From John 2:13 through 4:3, Jesus visits Judea. The Gospel writer is pretty clear in purporting this much, at least: Jesus went to the Passover, lingered in the countryside, and returned to Galilee by going through Samaria. Now, it is well known that many critics refute the 'first' temple cleansing of 2:14-21 as unhistorical, as implausible, and/or as theological redaction. Personally, I find two cleansings perfectly plausible, but I'll go with the critics for the sake of this argument. And here is my argument:

The Synoptic cleansing, during the Lord's passion week, can only challenge the historicity of 2:14-21, because the larger passage still attests one lengthy trip to Judea. For a critic, this leaves two ways of dealing with '46 years' at John 2:20.

(1) If the Gospel writer had some literary or theological purpose for purposely relocating the cleansing episode, then the embedded data point about Herod's Temple still belongs to the season of 2:13-4:3, because the statement was located there editorially, and knowingly linked to that particular time in Judea. In such a case, the '46 years' would qualify as John's testimony about when Jesus' ministry should be located in time. (Dating that reference precisely is a whole other issue.)

(2) If the statement in John 2:20 was a historical utterance which actually belonged to some other time (and/or place), the Gospel writer has simply erred - or was attempting to falsify the chronology. In either such case, the embedded data cannot be trusted at all.

Thus, if John's Temple cleansing was relocated deliberately (for theological and/or literary reasons) the chronological data ('46 years') still applies editorially to the season of John 2:13ff. In other words, this datum should only be ignored if we believe the writer was simply mistaken, or if we believe John had chronological axes to grind.

To sum up:  the judgment that there was only one Temple cleansing doesn't necessarily affect our use of John 2:20 towards dating the start of Jesus' public ministry.

Allison on Jesus' Wilderness Temptations

Dale Allison remains my favorite 'skeptic'. Reading him just makes my brain happy. Not my faith, necessarily.  But oh my goodness, he's sharp.  Consider these lines on Jesus' wilderness temptations:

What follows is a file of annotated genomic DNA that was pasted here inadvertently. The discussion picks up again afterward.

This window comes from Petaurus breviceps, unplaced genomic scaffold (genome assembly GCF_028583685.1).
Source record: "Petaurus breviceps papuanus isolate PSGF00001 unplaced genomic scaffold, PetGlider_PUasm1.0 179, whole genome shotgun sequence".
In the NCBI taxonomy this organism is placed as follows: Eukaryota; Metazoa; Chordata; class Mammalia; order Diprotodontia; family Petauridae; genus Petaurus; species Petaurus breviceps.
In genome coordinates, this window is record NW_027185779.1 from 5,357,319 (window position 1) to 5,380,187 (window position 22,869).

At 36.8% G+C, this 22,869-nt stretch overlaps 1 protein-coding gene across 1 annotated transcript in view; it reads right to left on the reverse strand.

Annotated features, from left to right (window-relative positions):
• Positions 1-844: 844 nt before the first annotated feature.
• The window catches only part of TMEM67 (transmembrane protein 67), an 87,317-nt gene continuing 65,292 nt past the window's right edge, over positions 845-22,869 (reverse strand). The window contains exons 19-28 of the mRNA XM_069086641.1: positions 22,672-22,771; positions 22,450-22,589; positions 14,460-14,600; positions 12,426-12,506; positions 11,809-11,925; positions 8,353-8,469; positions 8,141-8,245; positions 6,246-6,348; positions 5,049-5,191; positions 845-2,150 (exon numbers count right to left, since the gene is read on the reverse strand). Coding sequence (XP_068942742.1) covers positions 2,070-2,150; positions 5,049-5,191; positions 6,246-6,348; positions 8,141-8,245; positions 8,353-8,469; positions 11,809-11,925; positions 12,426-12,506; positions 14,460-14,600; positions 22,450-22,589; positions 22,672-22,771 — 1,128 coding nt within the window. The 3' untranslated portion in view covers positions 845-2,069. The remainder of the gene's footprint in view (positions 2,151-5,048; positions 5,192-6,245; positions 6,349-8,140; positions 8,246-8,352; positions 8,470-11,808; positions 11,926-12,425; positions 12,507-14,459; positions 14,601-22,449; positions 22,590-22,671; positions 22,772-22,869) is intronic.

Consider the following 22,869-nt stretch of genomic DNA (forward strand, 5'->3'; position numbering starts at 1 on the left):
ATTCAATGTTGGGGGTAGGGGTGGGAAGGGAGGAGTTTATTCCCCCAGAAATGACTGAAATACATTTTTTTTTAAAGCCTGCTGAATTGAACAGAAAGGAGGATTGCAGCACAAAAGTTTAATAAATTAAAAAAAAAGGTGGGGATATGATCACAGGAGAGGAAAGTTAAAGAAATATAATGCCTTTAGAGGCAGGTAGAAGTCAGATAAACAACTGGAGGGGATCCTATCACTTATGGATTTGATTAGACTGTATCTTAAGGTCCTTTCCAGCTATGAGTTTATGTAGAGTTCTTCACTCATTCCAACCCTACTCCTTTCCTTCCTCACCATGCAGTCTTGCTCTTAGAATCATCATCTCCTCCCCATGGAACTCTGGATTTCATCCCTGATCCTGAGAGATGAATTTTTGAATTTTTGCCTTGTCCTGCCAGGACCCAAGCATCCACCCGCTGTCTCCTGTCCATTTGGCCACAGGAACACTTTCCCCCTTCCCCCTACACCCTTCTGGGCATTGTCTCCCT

Like Origen long ago, many modern scholars have judged this story [Mt.4:1-11 & Lk 4:1-13] to be unhistorical. I think that they are right: the dramatic temptation story is a haggadic fiction produced through reflection upon Scripture. Yet whoever first told the tale did so in the knowledge that Jesus (i) was a miracle worker, (ii) refused to give self-authenticating signs, (iii) thought himself victorious over demonic forces, (iv) could quote the Bible, (v) had faith in God, and (vi) associated his ministry with God's Spirit. --Dale Allison, Seeking the Identity of Jesus, p.70, Richard Hays & Beverly Gaventa, Eds
What I love: Allison's historical method works through critical minded analysis to affirm positive characteristics of Jesus as the Gospels themselves present Him, elsewhere.  What I don't love:  if Jesus "thought himself victorious over demonic forces", but wasn't, then we have a deluded Jesus as well as deluded or deceptive witnesses informing the earliest 'Jesus traditions'.  And how much is supposedly fiction?  Dale keeps using the 'F' word as the passage goes on:
So the temptation narrative, which recounts events that probably never happened, nonetheless rightly catches Jesus in several respects. It accordingly illustrates the obvious fact that fiction need not be pure fiction, that fiction can indeed preserve the past, so that the line between the two can be indistinct.
Again, as far as skeptics go, this is brilliant stuff, and I like Dale's positive attitude.  On the other hand, I don't know how anybody will ever have grounds to declare that fantastic events "probably never happened".  YES, it's a moralizing, haggadic passage that mirrors debate common among Jews at that time.  That doesn't mean Satan didn't engage Jesus in such a style, or that the drama was more trumped up than historical.  YES, these accounts are incredible, but that doesn't automatically make them un-credible.

What I do appreciate, however, is the challenge Dale prompts in myself.  Sure, I can easily make opposing assertions, but what do I really think Matthew and Luke intended their readers to take from this story?  More importantly, does what I think have any historical credibility at all?